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more articles by Stevanovic, Radomir D. , MD  |  author's bio

Prevention of Diabesity as Health Care Policy

Special to the Journal By Radomir Stevanovic, MD

 

Diabesity is the latest appellation of the constellation of signs, symptoms, and complications linked to diabetes, obesity, hypertension, and elevated serum lipids.

 

We can think of diabesity (also know as metabolic syndrome) in the context of a medical paradigm (one patient at a time) or in the context of a social paradigm (a population at a time). Each paradigm brings with it a specific set of tools that can be used to address the difficult issue of lifestyle change.

 

We can think of diabesity as the price we are paying for our success as a species. Indeed, the numbers affected are staggering: it is a worldwide epidemic at the center of which is a caloric intake out of proportion with needs, and a sedentary lifestyle. According to statistics from the World Health Organization, there are over 170 million people with diabetes, and the numbers are set to double within the next 20 to 25 years. For example, it is estimated that by 2030, India will be the “diabetes capital of the world” with over 70 million diabetics. At that rate, any health care system and economy are set to be overwhelmed.

 

What are we to do? The answer is quite simple: we must integrate lifestyle changes in the routine of daily life. Simple solutions are, however, often the most difficult and complex to carry out because they address fundamental tenets of our lifestyle, involve social structure, the economy, and might include our giving up some ease-of-life gains. But change, we must!

 

Around the world a number of countries are adopting designs for cities and common spaces that integrate lifestyle changes into every day life. For example, in Louisiana, cities rebuild after the Katrina devastation are incorporating increased energy expenditure and promotion of an active life style, by decreasing dependence on cars and increasing physical activity (walking). This led to creation of traffic-free zones in the centers of towns and parking lots that are removed from shopping centers.

 

Other measures can include:

1)     Decreasing calorie intake through calorie counting and the reduction of portion sizes at home and in restaurants;

2)     Offering diabetes education to individuals who are glucose intolerant (an ounce of prevention…);

3)     Offering community-based diabetes education and nutrition programs in places where people congregate, such as churches or schools, because these locations are typically closer to home;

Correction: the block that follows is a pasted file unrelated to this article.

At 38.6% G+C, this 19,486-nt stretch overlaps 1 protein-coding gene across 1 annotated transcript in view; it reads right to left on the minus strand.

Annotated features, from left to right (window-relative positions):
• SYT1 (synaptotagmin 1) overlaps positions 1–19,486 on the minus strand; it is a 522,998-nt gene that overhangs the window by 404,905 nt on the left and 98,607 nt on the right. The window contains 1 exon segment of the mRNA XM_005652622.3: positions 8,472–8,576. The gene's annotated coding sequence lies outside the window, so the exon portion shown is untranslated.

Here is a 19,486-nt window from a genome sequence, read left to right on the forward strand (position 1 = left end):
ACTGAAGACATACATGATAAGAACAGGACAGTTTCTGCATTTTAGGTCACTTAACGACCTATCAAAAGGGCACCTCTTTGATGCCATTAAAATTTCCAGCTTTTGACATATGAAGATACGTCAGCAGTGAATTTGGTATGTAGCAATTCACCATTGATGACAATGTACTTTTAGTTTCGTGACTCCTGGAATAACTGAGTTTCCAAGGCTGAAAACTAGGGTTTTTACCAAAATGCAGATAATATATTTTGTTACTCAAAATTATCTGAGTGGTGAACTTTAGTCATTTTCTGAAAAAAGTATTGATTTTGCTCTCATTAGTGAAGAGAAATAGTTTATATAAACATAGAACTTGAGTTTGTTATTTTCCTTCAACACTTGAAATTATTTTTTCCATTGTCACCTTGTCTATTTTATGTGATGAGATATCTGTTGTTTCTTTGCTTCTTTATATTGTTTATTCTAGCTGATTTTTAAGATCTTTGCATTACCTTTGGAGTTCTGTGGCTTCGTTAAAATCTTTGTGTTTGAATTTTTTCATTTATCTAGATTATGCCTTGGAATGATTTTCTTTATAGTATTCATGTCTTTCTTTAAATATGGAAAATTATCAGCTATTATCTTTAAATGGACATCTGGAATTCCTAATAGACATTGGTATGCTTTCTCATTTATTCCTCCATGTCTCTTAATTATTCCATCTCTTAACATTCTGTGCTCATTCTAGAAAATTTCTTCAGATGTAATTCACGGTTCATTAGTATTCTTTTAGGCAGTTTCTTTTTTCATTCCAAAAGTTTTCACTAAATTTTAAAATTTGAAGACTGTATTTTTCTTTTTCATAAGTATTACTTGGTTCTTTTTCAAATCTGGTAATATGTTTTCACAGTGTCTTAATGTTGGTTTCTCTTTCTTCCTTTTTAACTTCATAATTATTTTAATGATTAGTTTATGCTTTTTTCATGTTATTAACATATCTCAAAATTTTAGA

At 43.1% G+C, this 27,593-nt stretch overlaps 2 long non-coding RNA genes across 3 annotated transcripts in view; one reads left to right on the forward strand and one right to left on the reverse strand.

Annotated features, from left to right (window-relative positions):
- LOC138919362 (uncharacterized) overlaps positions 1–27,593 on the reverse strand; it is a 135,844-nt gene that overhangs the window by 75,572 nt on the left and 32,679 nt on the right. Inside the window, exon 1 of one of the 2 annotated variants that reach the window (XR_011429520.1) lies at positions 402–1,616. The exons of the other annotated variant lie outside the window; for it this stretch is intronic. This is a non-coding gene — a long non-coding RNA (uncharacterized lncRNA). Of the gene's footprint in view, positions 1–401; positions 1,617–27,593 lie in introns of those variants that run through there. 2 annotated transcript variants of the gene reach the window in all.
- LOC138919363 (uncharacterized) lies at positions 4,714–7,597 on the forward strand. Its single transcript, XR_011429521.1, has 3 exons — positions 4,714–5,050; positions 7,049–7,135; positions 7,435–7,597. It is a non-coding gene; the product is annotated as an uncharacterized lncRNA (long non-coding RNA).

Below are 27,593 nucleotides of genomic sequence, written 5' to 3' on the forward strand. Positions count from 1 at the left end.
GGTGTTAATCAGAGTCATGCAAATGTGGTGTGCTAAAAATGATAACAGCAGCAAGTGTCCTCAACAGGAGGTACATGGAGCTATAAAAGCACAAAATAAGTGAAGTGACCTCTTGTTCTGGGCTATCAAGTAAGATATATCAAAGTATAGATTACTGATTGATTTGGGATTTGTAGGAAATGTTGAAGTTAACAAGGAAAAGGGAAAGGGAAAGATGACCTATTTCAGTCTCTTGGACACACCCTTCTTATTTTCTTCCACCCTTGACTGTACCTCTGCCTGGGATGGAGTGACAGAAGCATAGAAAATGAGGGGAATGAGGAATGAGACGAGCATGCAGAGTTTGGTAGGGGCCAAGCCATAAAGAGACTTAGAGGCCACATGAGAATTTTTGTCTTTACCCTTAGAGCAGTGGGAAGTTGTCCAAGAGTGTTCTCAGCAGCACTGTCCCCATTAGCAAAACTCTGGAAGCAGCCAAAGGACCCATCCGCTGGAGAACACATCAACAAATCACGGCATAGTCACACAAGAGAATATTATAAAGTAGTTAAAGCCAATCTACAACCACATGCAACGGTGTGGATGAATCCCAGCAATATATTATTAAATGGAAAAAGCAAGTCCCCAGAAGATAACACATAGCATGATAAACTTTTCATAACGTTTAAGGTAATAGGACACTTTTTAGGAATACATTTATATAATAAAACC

4)     Eat diets rich in foods whose fiber content delays and decreases glucose absorption and cholesterol. Aside from oats, whose beneficial effects are widely publicized, there are a number of other fiber containing foods that have a similar effect, such as the cactus leaf: Nopales, a staple of Native American and Mexican diets.

 

To foster ownership of change, solutions will require a concerted economic, political, and legislative will, with the development of paradigms that will be both beneficial to populations and economically sound. Given the impact of diabesity on our patients’ health, health-care costs, and its potential effects on the economy as a whole, the health-care industry should be a very active participant in such a change. Because awareness of imperatives and consequences are greatest at the local level, change is best started there.

 

Given our love affair with mobility, modernity, consumerism and immediate gratification, change is likely to be arduous. But change we will, once economically sustainable paradigms are developed. To loosely paraphrase Chief Seattle: Health, the economy, and politics are brothers after all! Certain hormonal aspects of diabesity resemble those linked to stress or hybernation, hence survival. Perhaps Western Civilization will start living again, once we will do that for which our bodies have been designed to: spend the energy to move and live.

 

Dr. Stevanovic is board certified in internal medicine and has fellowship training in endocrine and hypertension research. He is a member of the medical staff of Cayuga Medical Center, holds the title of Assistant Professor at Weil-Cornell Medical School, and is in private practice, where he can be reached at (607) 266-9100. He is fluent in French, Spanish, and Serbo Croatian and has working capability in all Romance and Slavic languages, as well as German.

 

 

 

 

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